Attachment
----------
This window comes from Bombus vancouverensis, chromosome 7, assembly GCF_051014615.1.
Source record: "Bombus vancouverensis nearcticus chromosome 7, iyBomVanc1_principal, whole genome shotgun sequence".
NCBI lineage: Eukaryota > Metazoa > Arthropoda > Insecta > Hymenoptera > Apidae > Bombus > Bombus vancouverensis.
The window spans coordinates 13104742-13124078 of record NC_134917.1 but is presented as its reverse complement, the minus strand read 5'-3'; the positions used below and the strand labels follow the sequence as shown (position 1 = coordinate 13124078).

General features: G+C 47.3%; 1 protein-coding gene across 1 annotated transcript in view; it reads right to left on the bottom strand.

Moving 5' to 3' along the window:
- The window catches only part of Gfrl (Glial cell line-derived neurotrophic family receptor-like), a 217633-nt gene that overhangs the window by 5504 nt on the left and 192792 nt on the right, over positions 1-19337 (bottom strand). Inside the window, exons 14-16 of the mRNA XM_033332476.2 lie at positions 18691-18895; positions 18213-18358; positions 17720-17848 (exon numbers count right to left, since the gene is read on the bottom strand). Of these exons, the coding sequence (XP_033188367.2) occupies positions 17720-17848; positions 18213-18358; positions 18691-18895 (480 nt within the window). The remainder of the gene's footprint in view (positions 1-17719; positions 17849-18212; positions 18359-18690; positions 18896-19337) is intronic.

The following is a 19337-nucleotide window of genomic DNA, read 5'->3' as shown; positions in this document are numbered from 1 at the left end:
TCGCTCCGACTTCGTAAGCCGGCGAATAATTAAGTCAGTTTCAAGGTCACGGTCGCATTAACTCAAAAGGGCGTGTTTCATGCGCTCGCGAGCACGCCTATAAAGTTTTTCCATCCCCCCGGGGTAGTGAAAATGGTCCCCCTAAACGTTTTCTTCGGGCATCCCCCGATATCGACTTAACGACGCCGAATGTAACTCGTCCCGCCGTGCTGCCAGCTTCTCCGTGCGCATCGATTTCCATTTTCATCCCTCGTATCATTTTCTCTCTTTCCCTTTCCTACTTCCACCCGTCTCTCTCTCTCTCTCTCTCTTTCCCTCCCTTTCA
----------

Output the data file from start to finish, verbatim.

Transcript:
This window comes from Bombus vancouverensis, chromosome 7, assembly GCF_051014615.1.
Source record: "Bombus vancouverensis nearcticus chromosome 7, iyBomVanc1_principal, whole genome shotgun sequence".
NCBI lineage: Eukaryota > Metazoa > Arthropoda > Insecta > Hymenoptera > Apidae > Bombus > Bombus vancouverensis.
The window spans coordinates 13104742-13124078 of record NC_134917.1 but is presented as its reverse complement, the minus strand read 5'-3'; the positions used below and the strand labels follow the sequence as shown (position 1 = coordinate 13124078).

General features: G+C 47.3%; 1 protein-coding gene across 1 annotated transcript in view; it reads right to left on the bottom strand.

Moving 5' to 3' along the window:
- The window catches only part of Gfrl (Glial cell line-derived neurotrophic family receptor-like), a 217633-nt gene that overhangs the window by 5504 nt on the left and 192792 nt on the right, over positions 1-19337 (bottom strand). Inside the window, exons 14-16 of the mRNA XM_033332476.2 lie at positions 18691-18895; positions 18213-18358; positions 17720-17848 (exon numbers count right to left, since the gene is read on the bottom strand). Of these exons, the coding sequence (XP_033188367.2) occupies positions 17720-17848; positions 18213-18358; positions 18691-18895 (480 nt within the window). The remainder of the gene's footprint in view (positions 1-17719; positions 17849-18212; positions 18359-18690; positions 18896-19337) is intronic.

The following is a 19337-nucleotide window of genomic DNA, read 5'->3' as shown; positions in this document are numbered from 1 at the left end:
TCGCTCCGACTTCGTAAGCCGGCGAATAATTAAGTCAGTTTCAAGGTCACGGTCGCATTAACTCAAAAGGGCGTGTTTCATGCGCTCGCGAGCACGCCTATAAAGTTTTTCCATCCCCCCGGGGTAGTGAAAATGGTCCCCCTAAACGTTTTCTTCGGGCATCCCCCGATATCGACTTAACGACGCCGAATGTAACTCGTCCCGCCGTGCTGCCAGCTTCTCCGTGCGCATCGATTTCCATTTTCATCCCTCGTATCATTTTCTCTCTTTCCCTTTCCTACTTCCACCCGTCTCTCTCTCTCTCTCTCTCTTTCCCTCCCTTTCA